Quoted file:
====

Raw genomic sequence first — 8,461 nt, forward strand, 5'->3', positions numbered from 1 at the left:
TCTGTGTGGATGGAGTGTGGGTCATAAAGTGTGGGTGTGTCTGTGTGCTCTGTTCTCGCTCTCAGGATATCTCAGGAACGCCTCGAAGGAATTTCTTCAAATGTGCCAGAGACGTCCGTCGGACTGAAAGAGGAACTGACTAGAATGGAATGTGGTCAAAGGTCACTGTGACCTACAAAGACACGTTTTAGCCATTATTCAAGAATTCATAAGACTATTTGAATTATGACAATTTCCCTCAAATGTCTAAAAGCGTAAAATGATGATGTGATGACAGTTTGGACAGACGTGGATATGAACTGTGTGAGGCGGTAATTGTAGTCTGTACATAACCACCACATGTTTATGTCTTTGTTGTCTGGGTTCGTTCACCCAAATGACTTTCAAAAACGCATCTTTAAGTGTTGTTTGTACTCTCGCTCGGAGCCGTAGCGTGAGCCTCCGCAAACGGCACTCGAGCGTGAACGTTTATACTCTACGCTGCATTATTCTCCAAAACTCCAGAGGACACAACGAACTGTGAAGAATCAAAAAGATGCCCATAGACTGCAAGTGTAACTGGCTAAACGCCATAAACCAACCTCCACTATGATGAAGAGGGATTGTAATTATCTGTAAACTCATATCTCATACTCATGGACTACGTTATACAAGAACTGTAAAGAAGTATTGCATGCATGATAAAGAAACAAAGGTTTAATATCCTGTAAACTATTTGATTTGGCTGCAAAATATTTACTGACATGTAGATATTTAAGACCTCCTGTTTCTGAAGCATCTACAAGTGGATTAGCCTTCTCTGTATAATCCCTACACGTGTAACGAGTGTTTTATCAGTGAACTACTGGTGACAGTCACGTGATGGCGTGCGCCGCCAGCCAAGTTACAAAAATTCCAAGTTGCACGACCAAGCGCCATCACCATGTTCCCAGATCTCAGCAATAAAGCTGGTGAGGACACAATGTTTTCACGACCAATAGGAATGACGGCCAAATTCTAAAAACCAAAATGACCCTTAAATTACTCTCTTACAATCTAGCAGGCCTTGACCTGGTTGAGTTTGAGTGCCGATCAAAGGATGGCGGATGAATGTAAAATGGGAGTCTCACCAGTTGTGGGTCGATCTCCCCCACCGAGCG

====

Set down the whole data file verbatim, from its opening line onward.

Raw genomic sequence first — 8,461 nt, forward strand, 5'->3', positions numbered from 1 at the left:
TCTGTGTGGATGGAGTGTGGGTCATAAAGTGTGGGTGTGTCTGTGTGCTCTGTTCTCGCTCTCAGGATATCTCAGGAACGCCTCGAAGGAATTTCTTCAAATGTGCCAGAGACGTCCGTCGGACTGAAAGAGGAACTGACTAGAATGGAATGTGGTCAAAGGTCACTGTGACCTACAAAGACACGTTTTAGCCATTATTCAAGAATTCATAAGACTATTTGAATTATGACAATTTCCCTCAAATGTCTAAAAGCGTAAAATGATGATGTGATGACAGTTTGGACAGACGTGGATATGAACTGTGTGAGGCGGTAATTGTAGTCTGTACATAACCACCACATGTTTATGTCTTTGTTGTCTGGGTTCGTTCACCCAAATGACTTTCAAAAACGCATCTTTAAGTGTTGTTTGTACTCTCGCTCGGAGCCGTAGCGTGAGCCTCCGCAAACGGCACTCGAGCGTGAACGTTTATACTCTACGCTGCATTATTCTCCAAAACTCCAGAGGACACAACGAACTGTGAAGAATCAAAAAGATGCCCATAGACTGCAAGTGTAACTGGCTAAACGCCATAAACCAACCTCCACTATGATGAAGAGGGATTGTAATTATCTGTAAACTCATATCTCATACTCATGGACTACGTTATACAAGAACTGTAAAGAAGTATTGCATGCATGATAAAGAAACAAAGGTTTAATATCCTGTAAACTATTTGATTTGGCTGCAAAATATTTACTGACATGTAGATATTTAAGACCTCCTGTTTCTGAAGCATCTACAAGTGGATTAGCCTTCTCTGTATAATCCCTACACGTGTAACGAGTGTTTTATCAGTGAACTACTGGTGACAGTCACGTGATGGCGTGCGCCGCCAGCCAAGTTACAAAAATTCCAAGTTGCACGACCAAGCGCCATCACCATGTTCCCAGATCTCAGCAATAAAGCTGGTGAGGACACAATGTTTTCACGACCAATAGGAATGACGGCCAAATTCTAAAAACCAAAATGACCCTTAAATTACTCTCTTACAATCTAGCAGGCCTTGACCTGGTTGAGTTTGAGTGCCGATCAAAGGATGGCGGATGAATGTAAAATGGGAGTCTCACCAGTTGTGGGTCGATCTCCCCCACCGAGCG